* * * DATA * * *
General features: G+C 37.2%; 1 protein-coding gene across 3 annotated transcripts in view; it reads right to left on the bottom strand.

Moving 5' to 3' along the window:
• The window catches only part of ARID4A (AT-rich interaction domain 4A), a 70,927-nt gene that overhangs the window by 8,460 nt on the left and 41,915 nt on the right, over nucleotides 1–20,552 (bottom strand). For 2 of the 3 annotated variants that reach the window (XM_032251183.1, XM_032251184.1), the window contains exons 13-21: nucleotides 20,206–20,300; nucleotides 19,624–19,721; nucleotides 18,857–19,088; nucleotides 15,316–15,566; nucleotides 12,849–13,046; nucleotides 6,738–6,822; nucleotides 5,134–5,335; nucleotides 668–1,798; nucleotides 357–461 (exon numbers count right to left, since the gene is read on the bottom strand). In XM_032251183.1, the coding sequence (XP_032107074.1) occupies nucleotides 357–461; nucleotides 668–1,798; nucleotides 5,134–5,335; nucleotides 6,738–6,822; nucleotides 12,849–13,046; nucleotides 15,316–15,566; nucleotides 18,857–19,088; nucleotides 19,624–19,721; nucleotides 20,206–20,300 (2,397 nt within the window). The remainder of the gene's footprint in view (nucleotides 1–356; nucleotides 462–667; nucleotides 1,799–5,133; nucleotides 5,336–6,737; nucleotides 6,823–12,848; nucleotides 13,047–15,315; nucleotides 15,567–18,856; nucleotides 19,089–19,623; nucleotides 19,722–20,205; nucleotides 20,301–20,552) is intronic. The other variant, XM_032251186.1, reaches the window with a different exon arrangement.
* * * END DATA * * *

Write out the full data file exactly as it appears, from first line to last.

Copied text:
General features: G+C 37.2%; 1 protein-coding gene across 3 annotated transcripts in view; it reads right to left on the bottom strand.

Moving 5' to 3' along the window:
• The window catches only part of ARID4A (AT-rich interaction domain 4A), a 70,927-nt gene that overhangs the window by 8,460 nt on the left and 41,915 nt on the right, over nucleotides 1–20,552 (bottom strand). For 2 of the 3 annotated variants that reach the window (XM_032251183.1, XM_032251184.1), the window contains exons 13-21: nucleotides 20,206–20,300; nucleotides 19,624–19,721; nucleotides 18,857–19,088; nucleotides 15,316–15,566; nucleotides 12,849–13,046; nucleotides 6,738–6,822; nucleotides 5,134–5,335; nucleotides 668–1,798; nucleotides 357–461 (exon numbers count right to left, since the gene is read on the bottom strand). In XM_032251183.1, the coding sequence (XP_032107074.1) occupies nucleotides 357–461; nucleotides 668–1,798; nucleotides 5,134–5,335; nucleotides 6,738–6,822; nucleotides 12,849–13,046; nucleotides 15,316–15,566; nucleotides 18,857–19,088; nucleotides 19,624–19,721; nucleotides 20,206–20,300 (2,397 nt within the window). The remainder of the gene's footprint in view (nucleotides 1–356; nucleotides 462–667; nucleotides 1,799–5,133; nucleotides 5,336–6,737; nucleotides 6,823–12,848; nucleotides 13,047–15,315; nucleotides 15,567–18,856; nucleotides 19,089–19,623; nucleotides 19,722–20,205; nucleotides 20,301–20,552) is intronic. The other variant, XM_032251186.1, reaches the window with a different exon arrangement.